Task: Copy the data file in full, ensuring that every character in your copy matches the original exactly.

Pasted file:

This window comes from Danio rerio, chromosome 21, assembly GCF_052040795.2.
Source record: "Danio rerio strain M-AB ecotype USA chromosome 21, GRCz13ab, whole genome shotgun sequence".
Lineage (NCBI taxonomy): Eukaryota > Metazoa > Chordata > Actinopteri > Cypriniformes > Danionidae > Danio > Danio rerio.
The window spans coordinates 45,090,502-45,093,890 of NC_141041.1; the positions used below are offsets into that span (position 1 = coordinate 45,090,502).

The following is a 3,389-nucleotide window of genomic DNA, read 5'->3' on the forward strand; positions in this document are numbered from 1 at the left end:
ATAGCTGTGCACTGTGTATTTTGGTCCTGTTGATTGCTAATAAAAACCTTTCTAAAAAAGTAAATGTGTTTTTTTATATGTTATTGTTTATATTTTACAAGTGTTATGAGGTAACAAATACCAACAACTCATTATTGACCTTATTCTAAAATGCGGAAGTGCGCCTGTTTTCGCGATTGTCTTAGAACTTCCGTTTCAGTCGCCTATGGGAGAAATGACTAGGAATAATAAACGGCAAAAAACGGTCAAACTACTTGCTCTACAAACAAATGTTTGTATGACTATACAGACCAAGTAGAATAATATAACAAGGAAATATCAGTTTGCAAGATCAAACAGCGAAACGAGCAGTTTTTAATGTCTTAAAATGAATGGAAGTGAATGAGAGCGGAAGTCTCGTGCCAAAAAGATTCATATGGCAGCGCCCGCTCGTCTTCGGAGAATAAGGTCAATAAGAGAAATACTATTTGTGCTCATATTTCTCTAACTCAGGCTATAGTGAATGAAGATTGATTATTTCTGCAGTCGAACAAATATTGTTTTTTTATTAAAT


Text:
This window comes from Danio rerio, chromosome 21, assembly GCF_052040795.2.
Source record: "Danio rerio strain M-AB ecotype USA chromosome 21, GRCz13ab, whole genome shotgun sequence".
Lineage (NCBI taxonomy): Eukaryota > Metazoa > Chordata > Actinopteri > Cypriniformes > Danionidae > Danio > Danio rerio.
The window spans coordinates 45,090,502-45,093,890 of NC_141041.1; the positions used below are offsets into that span (position 1 = coordinate 45,090,502).

The following is a 3,389-nucleotide window of genomic DNA, read 5'->3' on the forward strand; positions in this document are numbered from 1 at the left end:
ATAGCTGTGCACTGTGTATTTTGGTCCTGTTGATTGCTAATAAAAACCTTTCTAAAAAAGTAAATGTGTTTTTTTATATGTTATTGTTTATATTTTACAAGTGTTATGAGGTAACAAATACCAACAACTCATTATTGACCTTATTCTAAAATGCGGAAGTGCGCCTGTTTTCGCGATTGTCTTAGAACTTCCGTTTCAGTCGCCTATGGGAGAAATGACTAGGAATAATAAACGGCAAAAAACGGTCAAACTACTTGCTCTACAAACAAATGTTTGTATGACTATACAGACCAAGTAGAATAATATAACAAGGAAATATCAGTTTGCAAGATCAAACAGCGAAACGAGCAGTTTTTAATGTCTTAAAATGAATGGAAGTGAATGAGAGCGGAAGTCTCGTGCCAAAAAGATTCATATGGCAGCGCCCGCTCGTCTTCGGAGAATAAGGTCAATAAGAGAAATACTATTTGTGCTCATATTTCTCTAACTCAGGCTATAGTGAATGAAGATTGATTATTTCTGCAGTCGAACAAATATTGTTTTTTTATTAAAT